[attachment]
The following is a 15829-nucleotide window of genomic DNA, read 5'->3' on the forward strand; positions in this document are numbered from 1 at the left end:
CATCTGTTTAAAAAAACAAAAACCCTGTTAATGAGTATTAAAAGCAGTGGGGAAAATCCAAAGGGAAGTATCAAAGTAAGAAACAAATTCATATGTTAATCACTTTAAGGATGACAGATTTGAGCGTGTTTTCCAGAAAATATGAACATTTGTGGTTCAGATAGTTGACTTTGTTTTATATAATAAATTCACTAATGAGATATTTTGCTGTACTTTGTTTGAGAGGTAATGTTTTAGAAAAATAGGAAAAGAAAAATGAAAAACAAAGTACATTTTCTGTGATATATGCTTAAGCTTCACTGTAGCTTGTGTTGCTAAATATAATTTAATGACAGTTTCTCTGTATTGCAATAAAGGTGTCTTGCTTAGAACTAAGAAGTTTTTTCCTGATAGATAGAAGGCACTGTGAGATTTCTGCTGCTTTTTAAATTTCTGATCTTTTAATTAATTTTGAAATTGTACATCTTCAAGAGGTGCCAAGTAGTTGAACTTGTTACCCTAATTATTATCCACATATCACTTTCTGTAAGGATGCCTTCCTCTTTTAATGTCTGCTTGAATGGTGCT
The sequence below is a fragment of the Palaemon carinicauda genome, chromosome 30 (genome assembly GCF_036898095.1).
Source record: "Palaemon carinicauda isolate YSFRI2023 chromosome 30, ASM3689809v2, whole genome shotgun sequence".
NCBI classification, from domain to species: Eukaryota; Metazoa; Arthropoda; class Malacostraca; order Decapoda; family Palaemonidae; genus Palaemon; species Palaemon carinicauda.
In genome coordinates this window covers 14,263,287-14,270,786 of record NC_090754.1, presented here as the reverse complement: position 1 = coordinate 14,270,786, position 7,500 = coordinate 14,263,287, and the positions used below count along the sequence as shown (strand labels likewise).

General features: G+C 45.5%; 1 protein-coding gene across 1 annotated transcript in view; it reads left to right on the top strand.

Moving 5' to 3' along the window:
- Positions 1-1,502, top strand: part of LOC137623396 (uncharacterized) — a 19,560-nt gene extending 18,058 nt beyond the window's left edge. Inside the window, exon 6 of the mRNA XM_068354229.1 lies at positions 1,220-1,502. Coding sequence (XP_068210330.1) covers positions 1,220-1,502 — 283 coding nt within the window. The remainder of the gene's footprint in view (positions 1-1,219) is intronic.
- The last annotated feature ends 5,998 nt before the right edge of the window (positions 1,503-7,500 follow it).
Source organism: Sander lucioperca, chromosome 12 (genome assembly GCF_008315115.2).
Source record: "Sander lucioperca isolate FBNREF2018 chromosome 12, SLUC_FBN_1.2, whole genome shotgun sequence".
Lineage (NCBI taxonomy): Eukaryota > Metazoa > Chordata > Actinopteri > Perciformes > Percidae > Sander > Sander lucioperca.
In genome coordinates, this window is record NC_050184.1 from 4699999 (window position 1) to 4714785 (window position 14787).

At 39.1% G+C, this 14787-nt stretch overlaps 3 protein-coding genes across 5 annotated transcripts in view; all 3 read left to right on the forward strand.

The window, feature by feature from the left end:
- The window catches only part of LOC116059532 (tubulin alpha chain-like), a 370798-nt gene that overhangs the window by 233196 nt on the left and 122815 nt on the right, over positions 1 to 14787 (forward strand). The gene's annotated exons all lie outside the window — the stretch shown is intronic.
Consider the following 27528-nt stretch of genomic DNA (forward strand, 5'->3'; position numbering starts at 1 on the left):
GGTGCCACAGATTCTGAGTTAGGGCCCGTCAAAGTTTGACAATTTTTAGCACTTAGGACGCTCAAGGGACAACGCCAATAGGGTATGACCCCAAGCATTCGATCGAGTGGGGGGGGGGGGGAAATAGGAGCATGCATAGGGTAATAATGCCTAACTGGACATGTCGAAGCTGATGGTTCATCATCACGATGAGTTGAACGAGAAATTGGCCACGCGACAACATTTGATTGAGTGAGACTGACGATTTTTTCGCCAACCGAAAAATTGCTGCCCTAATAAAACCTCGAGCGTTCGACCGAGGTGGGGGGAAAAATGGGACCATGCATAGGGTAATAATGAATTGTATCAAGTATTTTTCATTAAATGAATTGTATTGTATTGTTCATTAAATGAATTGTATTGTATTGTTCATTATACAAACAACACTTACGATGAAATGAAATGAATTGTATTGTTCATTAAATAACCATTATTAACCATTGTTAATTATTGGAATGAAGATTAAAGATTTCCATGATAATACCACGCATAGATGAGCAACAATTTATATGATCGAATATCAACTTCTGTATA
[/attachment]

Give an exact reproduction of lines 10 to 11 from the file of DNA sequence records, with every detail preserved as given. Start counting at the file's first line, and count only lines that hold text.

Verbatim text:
- The last annotated feature ends 5,998 nt before the right edge of the window (positions 1,503-7,500 follow it).
Source organism: Sander lucioperca, chromosome 12 (genome assembly GCF_008315115.2).